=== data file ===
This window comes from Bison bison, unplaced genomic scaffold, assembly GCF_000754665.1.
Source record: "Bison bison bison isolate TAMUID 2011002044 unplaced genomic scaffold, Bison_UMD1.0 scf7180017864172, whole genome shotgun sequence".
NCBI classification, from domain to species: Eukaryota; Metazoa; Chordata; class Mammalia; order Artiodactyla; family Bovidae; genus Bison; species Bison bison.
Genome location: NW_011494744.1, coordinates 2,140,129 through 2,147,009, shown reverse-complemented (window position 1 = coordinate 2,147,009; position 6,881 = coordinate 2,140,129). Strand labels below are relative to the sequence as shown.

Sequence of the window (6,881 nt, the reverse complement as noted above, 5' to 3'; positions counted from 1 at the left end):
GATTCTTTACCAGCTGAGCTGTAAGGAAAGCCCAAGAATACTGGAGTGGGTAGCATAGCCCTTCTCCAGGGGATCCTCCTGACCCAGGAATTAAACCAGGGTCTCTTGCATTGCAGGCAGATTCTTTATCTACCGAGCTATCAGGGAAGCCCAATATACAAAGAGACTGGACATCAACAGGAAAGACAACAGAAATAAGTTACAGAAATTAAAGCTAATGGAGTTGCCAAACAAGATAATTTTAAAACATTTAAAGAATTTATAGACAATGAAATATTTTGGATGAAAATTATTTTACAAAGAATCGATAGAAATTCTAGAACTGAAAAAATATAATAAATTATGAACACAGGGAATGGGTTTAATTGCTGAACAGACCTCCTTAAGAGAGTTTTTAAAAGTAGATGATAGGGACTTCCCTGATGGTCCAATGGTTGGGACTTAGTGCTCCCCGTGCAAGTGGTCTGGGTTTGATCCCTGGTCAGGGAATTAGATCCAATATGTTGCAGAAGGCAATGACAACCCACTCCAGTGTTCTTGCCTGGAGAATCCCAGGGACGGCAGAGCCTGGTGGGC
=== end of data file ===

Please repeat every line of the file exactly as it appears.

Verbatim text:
This window comes from Bison bison, unplaced genomic scaffold, assembly GCF_000754665.1.
Source record: "Bison bison bison isolate TAMUID 2011002044 unplaced genomic scaffold, Bison_UMD1.0 scf7180017864172, whole genome shotgun sequence".
NCBI classification, from domain to species: Eukaryota; Metazoa; Chordata; class Mammalia; order Artiodactyla; family Bovidae; genus Bison; species Bison bison.
Genome location: NW_011494744.1, coordinates 2,140,129 through 2,147,009, shown reverse-complemented (window position 1 = coordinate 2,147,009; position 6,881 = coordinate 2,140,129). Strand labels below are relative to the sequence as shown.

Sequence of the window (6,881 nt, the reverse complement as noted above, 5' to 3'; positions counted from 1 at the left end):
GATTCTTTACCAGCTGAGCTGTAAGGAAAGCCCAAGAATACTGGAGTGGGTAGCATAGCCCTTCTCCAGGGGATCCTCCTGACCCAGGAATTAAACCAGGGTCTCTTGCATTGCAGGCAGATTCTTTATCTACCGAGCTATCAGGGAAGCCCAATATACAAAGAGACTGGACATCAACAGGAAAGACAACAGAAATAAGTTACAGAAATTAAAGCTAATGGAGTTGCCAAACAAGATAATTTTAAAACATTTAAAGAATTTATAGACAATGAAATATTTTGGATGAAAATTATTTTACAAAGAATCGATAGAAATTCTAGAACTGAAAAAATATAATAAATTATGAACACAGGGAATGGGTTTAATTGCTGAACAGACCTCCTTAAGAGAGTTTTTAAAAGTAGATGATAGGGACTTCCCTGATGGTCCAATGGTTGGGACTTAGTGCTCCCCGTGCAAGTGGTCTGGGTTTGATCCCTGGTCAGGGAATTAGATCCAATATGTTGCAGAAGGCAATGACAACCCACTCCAGTGTTCTTGCCTGGAGAATCCCAGGGACGGCAGAGCCTGGTGGGC